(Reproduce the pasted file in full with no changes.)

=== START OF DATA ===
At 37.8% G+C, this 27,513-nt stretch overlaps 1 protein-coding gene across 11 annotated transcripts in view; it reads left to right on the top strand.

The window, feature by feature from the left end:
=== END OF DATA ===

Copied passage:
At 37.8% G+C, this 27,513-nt stretch overlaps 1 protein-coding gene across 11 annotated transcripts in view; it reads left to right on the top strand.

The window, feature by feature from the left end: